These initial scenes are key as Hernandez lays important groundwork. Her inter-weaving of Spanish and her verve as she describes settings and situations allows listeners to enter Piddy’s world. More importantly, listeners are quickly won over by Piddy and can later internalize the scary situations and identify as she moves from nervousness, to worry, to fear, to terror.
Perhaps the most significant key to engaging listeners is tension. Plot, genre, character interactions, and narration can operate singly, or combine for maximum impact.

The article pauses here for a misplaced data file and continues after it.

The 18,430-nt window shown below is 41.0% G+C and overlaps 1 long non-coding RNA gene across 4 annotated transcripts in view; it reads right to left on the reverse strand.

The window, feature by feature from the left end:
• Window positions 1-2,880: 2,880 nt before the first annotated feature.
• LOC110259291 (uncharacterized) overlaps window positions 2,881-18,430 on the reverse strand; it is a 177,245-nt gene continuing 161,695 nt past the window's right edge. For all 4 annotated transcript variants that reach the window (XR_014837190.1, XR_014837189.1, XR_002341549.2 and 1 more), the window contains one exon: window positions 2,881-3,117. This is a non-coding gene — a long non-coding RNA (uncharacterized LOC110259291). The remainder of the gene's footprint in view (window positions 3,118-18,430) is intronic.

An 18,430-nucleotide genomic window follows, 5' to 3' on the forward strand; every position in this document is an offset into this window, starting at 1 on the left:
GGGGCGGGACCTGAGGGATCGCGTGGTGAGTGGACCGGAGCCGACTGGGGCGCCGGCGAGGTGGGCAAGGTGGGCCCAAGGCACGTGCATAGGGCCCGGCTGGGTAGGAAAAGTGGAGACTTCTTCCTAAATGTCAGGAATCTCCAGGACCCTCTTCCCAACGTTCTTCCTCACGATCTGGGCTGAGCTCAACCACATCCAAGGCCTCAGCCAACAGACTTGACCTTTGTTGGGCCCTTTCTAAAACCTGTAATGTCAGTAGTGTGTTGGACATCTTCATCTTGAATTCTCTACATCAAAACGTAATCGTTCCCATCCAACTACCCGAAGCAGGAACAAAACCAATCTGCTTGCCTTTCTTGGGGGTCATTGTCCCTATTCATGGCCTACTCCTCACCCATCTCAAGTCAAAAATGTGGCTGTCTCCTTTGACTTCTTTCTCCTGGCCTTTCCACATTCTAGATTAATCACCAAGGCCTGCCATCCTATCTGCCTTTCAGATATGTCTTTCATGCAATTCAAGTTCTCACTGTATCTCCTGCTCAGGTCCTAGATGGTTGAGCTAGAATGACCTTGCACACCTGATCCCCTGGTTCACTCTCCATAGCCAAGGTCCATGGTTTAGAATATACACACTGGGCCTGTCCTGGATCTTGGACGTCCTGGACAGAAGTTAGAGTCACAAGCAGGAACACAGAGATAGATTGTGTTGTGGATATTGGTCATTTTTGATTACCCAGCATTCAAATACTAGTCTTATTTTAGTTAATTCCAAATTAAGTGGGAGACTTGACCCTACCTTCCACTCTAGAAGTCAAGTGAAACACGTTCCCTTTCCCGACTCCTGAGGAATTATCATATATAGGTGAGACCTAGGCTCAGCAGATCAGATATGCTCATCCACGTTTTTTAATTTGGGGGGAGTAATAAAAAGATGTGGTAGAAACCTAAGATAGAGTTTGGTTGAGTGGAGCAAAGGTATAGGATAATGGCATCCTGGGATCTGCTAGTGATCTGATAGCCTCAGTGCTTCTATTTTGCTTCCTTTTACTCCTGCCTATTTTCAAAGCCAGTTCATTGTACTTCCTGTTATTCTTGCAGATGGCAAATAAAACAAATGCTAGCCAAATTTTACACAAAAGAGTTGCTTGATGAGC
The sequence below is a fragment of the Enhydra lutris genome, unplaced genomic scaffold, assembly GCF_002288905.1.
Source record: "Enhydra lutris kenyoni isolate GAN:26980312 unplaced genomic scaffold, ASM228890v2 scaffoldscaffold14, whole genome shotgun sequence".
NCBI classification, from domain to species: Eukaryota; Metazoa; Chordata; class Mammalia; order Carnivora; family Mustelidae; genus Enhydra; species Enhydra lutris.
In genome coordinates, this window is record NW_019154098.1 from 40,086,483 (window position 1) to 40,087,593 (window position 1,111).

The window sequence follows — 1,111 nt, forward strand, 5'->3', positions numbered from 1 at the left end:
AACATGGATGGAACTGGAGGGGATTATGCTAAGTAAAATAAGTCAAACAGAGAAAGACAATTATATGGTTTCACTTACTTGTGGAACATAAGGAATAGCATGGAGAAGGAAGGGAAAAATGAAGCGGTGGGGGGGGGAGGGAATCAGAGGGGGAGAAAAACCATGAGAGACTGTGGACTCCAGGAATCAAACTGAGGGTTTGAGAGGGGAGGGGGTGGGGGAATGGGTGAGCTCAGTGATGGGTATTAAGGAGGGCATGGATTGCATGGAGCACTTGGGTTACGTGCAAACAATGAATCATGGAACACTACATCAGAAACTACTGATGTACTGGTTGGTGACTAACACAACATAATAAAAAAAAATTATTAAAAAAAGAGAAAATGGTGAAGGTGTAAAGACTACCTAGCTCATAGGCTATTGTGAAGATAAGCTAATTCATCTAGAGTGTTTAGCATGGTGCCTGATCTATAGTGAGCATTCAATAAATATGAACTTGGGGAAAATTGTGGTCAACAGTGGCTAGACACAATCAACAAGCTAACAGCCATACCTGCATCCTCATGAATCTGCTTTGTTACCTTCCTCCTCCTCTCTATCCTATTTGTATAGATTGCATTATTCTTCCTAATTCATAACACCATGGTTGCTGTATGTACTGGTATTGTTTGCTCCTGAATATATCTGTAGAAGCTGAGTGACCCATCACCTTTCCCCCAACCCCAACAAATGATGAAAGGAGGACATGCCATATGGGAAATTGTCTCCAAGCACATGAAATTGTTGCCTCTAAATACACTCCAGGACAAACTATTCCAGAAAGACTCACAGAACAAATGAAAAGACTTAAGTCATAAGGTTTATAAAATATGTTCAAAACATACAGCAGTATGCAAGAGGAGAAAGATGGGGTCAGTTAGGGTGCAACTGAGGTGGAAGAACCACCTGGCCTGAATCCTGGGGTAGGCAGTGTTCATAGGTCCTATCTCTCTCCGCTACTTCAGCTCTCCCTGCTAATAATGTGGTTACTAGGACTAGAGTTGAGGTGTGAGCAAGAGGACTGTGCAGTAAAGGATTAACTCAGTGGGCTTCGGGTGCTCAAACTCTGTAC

It’s a stunning feat when all elements are present in one audiobook as in Miranda Raison’s rendition of Jonathan Stroud’s The Screaming Staircase (Listening Library, approximately 10 hours, ages 12 and up), the first in Lockwood & Co. series. Those who enjoyed the action, suspense, and humor in Jonathan Stroud’s best-selling Bartimaeus trilogy will be delighted to find the same ingredients in this genre mash-up of ghost, mystery and horror story. Raison creates compelling and convincing depictions of the three complex characters who run a company that seeks malevolent ghosts in a steampunk-ish London. Raison excels in her portrayal of Lucy Carlyle, who tells the tale. Lucy is super-sensitive to spirits, a bit touchy about her failures, and gets downright biting in the face of her colleague, George’s dripping sarcasm. Lucy picks up on not just specters’ presences, but also the complicated personality of her boss, Anthony Lockwood, who is sometimes caring and at other times introspective and confusing. Stroud laces his story with quick-witted dialogue and changeable moods, and Raison matches his pace, transitioning quickly from one varying characterization and tone to the next, going a step further by inserting a charge to the dialogues. Hunting ghosts certainly has an inherent intensity, but Stroud adds a slew of non-stop, heart-pounding adventures and Raison’s indefatigable pacing turns up the heat.